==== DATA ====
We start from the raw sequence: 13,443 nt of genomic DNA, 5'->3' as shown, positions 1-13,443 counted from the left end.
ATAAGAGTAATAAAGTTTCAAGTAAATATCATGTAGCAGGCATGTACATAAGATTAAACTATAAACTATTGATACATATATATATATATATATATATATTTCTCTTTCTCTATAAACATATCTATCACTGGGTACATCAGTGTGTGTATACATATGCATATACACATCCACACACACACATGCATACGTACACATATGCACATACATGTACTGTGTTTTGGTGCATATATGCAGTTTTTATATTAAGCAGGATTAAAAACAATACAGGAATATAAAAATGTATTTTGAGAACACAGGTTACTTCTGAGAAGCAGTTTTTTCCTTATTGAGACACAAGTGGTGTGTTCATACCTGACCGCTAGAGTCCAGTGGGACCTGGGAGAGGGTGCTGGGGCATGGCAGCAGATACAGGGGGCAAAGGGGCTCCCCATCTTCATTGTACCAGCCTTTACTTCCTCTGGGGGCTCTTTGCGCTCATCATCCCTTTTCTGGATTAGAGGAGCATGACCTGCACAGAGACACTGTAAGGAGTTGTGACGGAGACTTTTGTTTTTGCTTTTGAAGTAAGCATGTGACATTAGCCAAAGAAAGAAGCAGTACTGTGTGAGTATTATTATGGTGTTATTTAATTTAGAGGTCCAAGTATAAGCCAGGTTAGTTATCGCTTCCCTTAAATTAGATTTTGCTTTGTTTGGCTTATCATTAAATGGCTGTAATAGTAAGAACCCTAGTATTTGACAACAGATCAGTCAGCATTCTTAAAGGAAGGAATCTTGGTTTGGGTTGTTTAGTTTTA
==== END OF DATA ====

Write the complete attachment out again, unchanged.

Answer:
We start from the raw sequence: 13,443 nt of genomic DNA, 5'->3' as shown, positions 1-13,443 counted from the left end.
ATAAGAGTAATAAAGTTTCAAGTAAATATCATGTAGCAGGCATGTACATAAGATTAAACTATAAACTATTGATACATATATATATATATATATATATATTTCTCTTTCTCTATAAACATATCTATCACTGGGTACATCAGTGTGTGTATACATATGCATATACACATCCACACACACACATGCATACGTACACATATGCACATACATGTACTGTGTTTTGGTGCATATATGCAGTTTTTATATTAAGCAGGATTAAAAACAATACAGGAATATAAAAATGTATTTTGAGAACACAGGTTACTTCTGAGAAGCAGTTTTTTCCTTATTGAGACACAAGTGGTGTGTTCATACCTGACCGCTAGAGTCCAGTGGGACCTGGGAGAGGGTGCTGGGGCATGGCAGCAGATACAGGGGGCAAAGGGGCTCCCCATCTTCATTGTACCAGCCTTTACTTCCTCTGGGGGCTCTTTGCGCTCATCATCCCTTTTCTGGATTAGAGGAGCATGACCTGCACAGAGACACTGTAAGGAGTTGTGACGGAGACTTTTGTTTTTGCTTTTGAAGTAAGCATGTGACATTAGCCAAAGAAAGAAGCAGTACTGTGTGAGTATTATTATGGTGTTATTTAATTTAGAGGTCCAAGTATAAGCCAGGTTAGTTATCGCTTCCCTTAAATTAGATTTTGCTTTGTTTGGCTTATCATTAAATGGCTGTAATAGTAAGAACCCTAGTATTTGACAACAGATCAGTCAGCATTCTTAAAGGAAGGAATCTTGGTTTGGGTTGTTTAGTTTTA